Hamsters hold Their Liquor Ridiculously Well, Love to Drink
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Who Knew? Hamsters hold Their Liquor Ridiculously Well — and Love to Drink

Hamsters

A two-year-old hamster named “Ring” looks on from a cage Jan. 19 in Hong Kong. Did you know that hamsters enjoy booze and have a very high tolerance for alcohol? (Photo by Bertha WANG / AFP) (Photo by BERTHA WANG/AFP via Getty Images)

If you’ve ever wondered which animal was the best at handling booze (which you probably haven’t; that’s a pretty bizarre thing to think about), you probably thought it would be one of the bigger members of the animal kingdom. An elephant, perhaps. Or maybe a hippopotamus or rhinoceros.

Elephants, it turns out, are total lightweights. They lack a gene for metabolizing alcohol. It turns out, the real booze fiends are the tiny, chubby-cheeked rodents known for running on wheels.

“You just put a bottle of unsweetened Everclear on the cage and they love it,” Gwen Lupfer, a psychologist at the University of Alaska Anchorage who has studied alcohol consumption in hamsters, told The Atlantic.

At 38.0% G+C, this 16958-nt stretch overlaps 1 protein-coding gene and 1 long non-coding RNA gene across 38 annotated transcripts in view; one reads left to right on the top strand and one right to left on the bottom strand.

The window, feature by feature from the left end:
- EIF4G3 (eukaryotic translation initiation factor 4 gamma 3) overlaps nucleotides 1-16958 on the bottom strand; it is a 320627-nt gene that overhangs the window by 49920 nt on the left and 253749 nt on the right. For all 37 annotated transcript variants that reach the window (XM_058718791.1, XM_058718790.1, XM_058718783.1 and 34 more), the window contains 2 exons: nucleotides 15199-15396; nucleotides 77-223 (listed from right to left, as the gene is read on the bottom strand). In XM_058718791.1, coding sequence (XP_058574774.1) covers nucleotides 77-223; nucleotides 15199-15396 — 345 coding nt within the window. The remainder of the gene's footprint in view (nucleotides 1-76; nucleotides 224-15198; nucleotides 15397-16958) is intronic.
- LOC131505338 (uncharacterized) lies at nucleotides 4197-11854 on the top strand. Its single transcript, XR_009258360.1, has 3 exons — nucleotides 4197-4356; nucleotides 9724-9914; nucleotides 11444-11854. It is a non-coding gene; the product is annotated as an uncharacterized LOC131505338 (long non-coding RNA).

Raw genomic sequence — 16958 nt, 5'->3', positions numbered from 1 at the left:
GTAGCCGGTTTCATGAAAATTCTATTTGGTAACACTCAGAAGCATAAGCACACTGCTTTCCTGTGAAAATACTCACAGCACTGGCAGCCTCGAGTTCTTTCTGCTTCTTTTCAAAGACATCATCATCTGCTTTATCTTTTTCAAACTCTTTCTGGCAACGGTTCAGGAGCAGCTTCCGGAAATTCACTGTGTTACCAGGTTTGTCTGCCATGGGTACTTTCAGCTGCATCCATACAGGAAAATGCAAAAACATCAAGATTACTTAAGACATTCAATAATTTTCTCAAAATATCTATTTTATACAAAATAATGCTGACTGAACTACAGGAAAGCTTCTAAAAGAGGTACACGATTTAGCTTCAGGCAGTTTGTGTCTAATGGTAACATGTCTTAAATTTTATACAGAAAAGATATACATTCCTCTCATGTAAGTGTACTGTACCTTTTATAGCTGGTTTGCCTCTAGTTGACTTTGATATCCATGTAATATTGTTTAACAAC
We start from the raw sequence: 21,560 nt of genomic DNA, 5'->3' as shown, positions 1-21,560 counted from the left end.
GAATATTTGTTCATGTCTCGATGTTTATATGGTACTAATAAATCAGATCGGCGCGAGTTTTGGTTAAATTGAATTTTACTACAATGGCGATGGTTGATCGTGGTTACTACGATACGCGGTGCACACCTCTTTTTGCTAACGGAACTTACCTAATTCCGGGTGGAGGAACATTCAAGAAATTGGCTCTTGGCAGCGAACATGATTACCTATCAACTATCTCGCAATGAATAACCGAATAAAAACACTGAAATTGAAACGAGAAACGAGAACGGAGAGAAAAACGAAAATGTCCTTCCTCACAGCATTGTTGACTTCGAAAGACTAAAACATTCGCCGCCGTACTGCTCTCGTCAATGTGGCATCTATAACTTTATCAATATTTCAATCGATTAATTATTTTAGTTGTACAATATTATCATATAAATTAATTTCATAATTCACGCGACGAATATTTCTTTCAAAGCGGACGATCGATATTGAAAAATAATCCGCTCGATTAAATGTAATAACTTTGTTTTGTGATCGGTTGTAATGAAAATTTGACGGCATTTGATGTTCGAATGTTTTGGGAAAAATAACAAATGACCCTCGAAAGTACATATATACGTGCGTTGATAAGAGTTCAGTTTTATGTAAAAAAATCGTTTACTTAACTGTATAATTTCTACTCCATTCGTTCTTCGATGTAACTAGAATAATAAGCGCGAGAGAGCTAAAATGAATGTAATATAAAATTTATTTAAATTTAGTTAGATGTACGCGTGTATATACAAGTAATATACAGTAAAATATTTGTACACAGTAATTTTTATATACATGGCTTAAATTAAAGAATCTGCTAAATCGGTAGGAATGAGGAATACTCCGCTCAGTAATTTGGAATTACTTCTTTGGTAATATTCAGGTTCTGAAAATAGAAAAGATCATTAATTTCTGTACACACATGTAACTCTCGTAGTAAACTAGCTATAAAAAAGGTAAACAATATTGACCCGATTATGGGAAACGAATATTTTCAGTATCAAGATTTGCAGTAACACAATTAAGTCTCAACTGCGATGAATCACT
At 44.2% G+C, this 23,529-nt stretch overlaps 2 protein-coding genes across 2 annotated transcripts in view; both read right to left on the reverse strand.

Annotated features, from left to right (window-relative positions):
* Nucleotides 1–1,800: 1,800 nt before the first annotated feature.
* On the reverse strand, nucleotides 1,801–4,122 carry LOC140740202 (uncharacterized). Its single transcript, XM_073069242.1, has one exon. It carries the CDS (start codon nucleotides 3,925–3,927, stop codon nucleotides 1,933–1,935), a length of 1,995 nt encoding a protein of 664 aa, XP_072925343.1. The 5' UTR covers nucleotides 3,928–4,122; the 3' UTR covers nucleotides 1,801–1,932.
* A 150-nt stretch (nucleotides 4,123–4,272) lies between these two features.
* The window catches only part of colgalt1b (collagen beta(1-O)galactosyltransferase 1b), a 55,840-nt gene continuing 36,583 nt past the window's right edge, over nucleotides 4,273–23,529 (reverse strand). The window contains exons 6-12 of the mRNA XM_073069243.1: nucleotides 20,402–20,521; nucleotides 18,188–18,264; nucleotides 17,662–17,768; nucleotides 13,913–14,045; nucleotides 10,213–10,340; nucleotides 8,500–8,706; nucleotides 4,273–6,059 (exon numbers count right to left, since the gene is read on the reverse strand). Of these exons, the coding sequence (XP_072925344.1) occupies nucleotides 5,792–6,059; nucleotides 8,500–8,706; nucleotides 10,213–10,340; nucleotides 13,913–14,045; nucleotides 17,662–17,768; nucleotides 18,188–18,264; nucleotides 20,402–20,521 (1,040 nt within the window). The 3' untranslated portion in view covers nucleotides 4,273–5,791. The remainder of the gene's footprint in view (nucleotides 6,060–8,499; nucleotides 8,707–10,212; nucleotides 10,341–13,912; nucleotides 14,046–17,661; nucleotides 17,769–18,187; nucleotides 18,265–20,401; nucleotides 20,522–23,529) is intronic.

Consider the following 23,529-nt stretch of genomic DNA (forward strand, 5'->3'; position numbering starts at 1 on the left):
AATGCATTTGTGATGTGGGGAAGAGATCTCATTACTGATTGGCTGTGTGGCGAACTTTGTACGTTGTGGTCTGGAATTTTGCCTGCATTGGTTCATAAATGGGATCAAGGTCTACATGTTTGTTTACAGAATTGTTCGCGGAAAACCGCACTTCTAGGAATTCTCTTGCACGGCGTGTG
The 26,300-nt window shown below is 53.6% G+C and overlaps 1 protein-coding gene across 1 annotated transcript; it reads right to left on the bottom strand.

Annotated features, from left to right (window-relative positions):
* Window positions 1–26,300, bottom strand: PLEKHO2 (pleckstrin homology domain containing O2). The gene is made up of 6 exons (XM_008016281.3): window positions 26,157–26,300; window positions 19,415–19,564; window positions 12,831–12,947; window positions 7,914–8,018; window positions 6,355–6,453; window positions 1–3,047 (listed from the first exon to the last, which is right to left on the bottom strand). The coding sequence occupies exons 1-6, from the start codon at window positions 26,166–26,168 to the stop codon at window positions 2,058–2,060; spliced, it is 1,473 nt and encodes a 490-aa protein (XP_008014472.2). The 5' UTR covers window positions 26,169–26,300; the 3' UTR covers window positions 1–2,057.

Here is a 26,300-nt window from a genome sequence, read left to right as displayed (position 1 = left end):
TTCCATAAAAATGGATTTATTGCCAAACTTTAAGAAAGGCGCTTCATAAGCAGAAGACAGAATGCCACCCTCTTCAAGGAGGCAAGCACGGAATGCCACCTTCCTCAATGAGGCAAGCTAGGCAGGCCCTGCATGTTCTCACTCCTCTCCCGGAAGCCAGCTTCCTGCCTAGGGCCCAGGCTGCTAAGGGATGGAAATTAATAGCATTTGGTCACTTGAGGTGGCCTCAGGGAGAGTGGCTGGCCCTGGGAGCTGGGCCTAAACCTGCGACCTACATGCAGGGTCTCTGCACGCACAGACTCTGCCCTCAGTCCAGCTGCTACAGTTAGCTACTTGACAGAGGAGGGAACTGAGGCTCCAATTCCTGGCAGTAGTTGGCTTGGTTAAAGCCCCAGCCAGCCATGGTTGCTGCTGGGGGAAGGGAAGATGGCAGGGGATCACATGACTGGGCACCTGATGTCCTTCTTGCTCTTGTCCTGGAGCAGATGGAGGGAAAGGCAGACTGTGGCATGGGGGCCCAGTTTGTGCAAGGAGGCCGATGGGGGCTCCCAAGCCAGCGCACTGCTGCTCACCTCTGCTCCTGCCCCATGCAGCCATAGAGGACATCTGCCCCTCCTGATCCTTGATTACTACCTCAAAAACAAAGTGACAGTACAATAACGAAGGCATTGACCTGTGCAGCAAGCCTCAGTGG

Hamsters regularly consume 18 grams per kilogram of body weight a day, the alcoholic equivalent of a human drinking a liter and a half of 190-proof Everclear. In the wild, hamsters hoard ryegrass seeds and fruit, which they eat as they ferment and grow more alcoholic over time.

Out of the wild, in lab settings, hamsters will choose booze over water, according to The Atlantic.

“You could take a hamster right from the pet store and give it grain alcohol,” Danielle Gulick, an addiction researcher at the University of Florida, told The Atlantic. “It would happily drink.”

And it’s not just that they love booze; hamsters have a remarkably high tolerance for the strong stuff. According to Lupfer, hamsters have livers that are extremely efficient when it comes to breaking down ethanol, which leads to very little alcohol actually making it through to the bloodstream.

Hamsters’ impressive handling of alcohol isn’t totally new information; a study in the 1950s found that the little guys could outdrink lab rats.

Hamsters’ alcohol tolerance is likely an adaptation to their hoarding lifestyle, according to The Atlantic. They would have a tough time getting through the winter without hoarding food, and when that food fermented, the hamsters would need to be able to consume it without growing ill.

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